Hey, folks! I’m back with yet another article on Artificial Intelligence. As an engineer, during my final year capstone project, the pain I had to go through reading dozens of IEEE Papers was excruciating. I’m sure hundreds and thousands of my fellow engineers can relate to this! In short, reading scientific papers is a tough job. It always contains language and sections that one might not understand, and not all of it would be interesting to you.
Yes, there are a lot of people who are great at perusing through a tough research paper. Nevertheless, if you are someone like me, who only wants a quick summary of the research document to decide if its interesting and worth the time to study it, then there is no better way……until now!
Researchers at the Allen Institute for Artificial Intelligence have developed a new model to summarize text from scientific papers, and present it in a few sentences in the form of TLDR (Too Long Didn’t Read).
The team has rolled this model out to the Allen Institute’s Semantic Scholar search engine for papers. Currently, you’ll only see these TL;DR summaries on papers related to computer science on search results or the author’s page.
How does TLDR work?
The AI takes the most important parts from the abstract, introduction, and conclusion section of the paper to form the summary.Researchers first “pre-trained” the model on the English language. Then they created a SciTLDR data set of over 5,400 summaries of computer science papers. It was further trained on more than 20,000 titles of research papers to reduce dependency on domain knowledge while writing a synopsis. Man, that’s a lot of training data!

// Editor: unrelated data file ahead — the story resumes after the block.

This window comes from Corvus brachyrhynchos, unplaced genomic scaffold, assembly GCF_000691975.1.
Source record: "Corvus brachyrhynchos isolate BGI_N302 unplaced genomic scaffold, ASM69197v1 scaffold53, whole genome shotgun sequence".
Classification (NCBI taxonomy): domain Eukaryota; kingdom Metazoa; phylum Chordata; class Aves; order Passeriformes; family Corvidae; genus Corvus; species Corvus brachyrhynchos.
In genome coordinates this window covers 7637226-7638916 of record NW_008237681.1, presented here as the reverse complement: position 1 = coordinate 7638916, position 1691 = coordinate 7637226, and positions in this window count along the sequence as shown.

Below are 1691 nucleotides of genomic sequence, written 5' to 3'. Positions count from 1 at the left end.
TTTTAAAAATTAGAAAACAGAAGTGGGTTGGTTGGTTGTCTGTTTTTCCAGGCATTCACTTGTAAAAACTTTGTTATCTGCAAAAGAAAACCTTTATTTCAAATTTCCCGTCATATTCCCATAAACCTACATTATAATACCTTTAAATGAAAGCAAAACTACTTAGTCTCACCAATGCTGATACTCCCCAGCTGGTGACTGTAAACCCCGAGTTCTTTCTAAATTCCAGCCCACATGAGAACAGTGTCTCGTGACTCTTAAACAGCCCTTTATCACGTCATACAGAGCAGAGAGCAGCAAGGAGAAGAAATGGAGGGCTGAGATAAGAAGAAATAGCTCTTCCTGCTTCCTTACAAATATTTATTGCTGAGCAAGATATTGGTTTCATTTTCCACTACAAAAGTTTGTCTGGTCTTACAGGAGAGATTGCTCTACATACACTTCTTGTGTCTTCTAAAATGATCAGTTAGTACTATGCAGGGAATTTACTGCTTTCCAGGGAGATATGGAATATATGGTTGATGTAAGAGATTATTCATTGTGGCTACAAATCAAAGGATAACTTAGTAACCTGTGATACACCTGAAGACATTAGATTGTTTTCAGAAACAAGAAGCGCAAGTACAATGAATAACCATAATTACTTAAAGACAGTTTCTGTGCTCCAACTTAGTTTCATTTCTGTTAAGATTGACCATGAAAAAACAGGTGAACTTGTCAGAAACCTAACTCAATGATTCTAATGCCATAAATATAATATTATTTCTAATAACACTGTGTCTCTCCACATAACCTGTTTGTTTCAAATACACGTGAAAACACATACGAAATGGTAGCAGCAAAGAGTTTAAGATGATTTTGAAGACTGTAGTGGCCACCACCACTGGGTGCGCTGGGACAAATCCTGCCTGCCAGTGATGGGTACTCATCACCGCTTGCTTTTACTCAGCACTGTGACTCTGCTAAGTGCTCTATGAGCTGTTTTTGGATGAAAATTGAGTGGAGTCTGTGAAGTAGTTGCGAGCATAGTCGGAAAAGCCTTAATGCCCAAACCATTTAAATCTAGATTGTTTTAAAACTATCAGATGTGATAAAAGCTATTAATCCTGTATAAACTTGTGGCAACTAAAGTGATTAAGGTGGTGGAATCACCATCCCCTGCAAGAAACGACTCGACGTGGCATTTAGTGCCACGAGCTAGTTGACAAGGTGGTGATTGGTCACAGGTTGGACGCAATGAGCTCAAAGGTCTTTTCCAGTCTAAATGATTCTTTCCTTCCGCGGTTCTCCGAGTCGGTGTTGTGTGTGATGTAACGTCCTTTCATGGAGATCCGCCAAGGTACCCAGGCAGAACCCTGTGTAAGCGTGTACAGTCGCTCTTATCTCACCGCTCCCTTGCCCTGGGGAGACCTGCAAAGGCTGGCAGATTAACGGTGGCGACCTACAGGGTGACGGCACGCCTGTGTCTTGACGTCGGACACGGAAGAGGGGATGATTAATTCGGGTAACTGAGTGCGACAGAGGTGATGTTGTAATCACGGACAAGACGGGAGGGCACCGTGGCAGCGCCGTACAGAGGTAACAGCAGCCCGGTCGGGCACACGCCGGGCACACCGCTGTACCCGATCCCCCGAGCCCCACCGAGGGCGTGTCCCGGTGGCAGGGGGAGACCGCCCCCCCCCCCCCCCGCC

The trained model was able to summarize documents over 5,000 words in just 21 words on an average — that’s a compression ratio of 238. Isn’t that insane? This compression rate reminds me of the infamous compression algorithm from the TV Series Silicon Valley. Furthermore, the researchers now want to expand this model to papers in fields other than computer science.
For all the geeks out there, you can try out the AI on the Semantic Scholar search engine. It’s truly worth exploring this! You’ll never know when this powerful tool can come in handy! Also, you can read more about summarizing AI in this paper.
Watch this space as I’ll be updating the developments of this tool closely! I’m very excited to get an opportunity to actually utilise this tool. For all the Master’s and PhD students – TRUST ME, this is a BOON!
That’s all for now folks! Stay tuned for the next one and it goes without saying, be safe everyone! Please wear a mask. 😉